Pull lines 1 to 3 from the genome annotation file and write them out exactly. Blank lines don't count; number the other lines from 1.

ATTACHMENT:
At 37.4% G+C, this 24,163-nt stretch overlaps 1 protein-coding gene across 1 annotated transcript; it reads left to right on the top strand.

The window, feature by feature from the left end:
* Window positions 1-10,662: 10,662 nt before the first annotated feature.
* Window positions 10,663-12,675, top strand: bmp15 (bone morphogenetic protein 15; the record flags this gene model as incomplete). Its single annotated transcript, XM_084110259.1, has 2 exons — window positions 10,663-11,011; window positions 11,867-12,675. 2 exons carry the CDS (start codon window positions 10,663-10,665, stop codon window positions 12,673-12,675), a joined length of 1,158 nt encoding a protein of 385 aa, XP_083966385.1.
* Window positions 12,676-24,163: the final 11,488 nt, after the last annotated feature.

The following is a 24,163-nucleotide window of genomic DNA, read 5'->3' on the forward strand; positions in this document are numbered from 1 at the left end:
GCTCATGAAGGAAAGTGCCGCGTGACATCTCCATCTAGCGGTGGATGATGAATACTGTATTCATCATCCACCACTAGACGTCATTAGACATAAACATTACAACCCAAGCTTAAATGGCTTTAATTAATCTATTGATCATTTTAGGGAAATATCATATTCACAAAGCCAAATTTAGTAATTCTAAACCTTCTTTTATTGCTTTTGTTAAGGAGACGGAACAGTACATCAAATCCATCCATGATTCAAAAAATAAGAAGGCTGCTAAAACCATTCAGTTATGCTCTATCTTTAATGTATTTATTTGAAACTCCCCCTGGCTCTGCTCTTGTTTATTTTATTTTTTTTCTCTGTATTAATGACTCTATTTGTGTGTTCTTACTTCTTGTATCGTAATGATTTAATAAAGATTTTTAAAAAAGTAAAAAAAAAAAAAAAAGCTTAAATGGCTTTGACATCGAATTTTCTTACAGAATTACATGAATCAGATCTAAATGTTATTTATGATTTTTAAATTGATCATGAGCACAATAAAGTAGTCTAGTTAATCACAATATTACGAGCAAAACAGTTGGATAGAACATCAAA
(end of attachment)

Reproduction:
At 37.4% G+C, this 24,163-nt stretch overlaps 1 protein-coding gene across 1 annotated transcript; it reads left to right on the top strand.

The window, feature by feature from the left end:
* Window positions 1-10,662: 10,662 nt before the first annotated feature.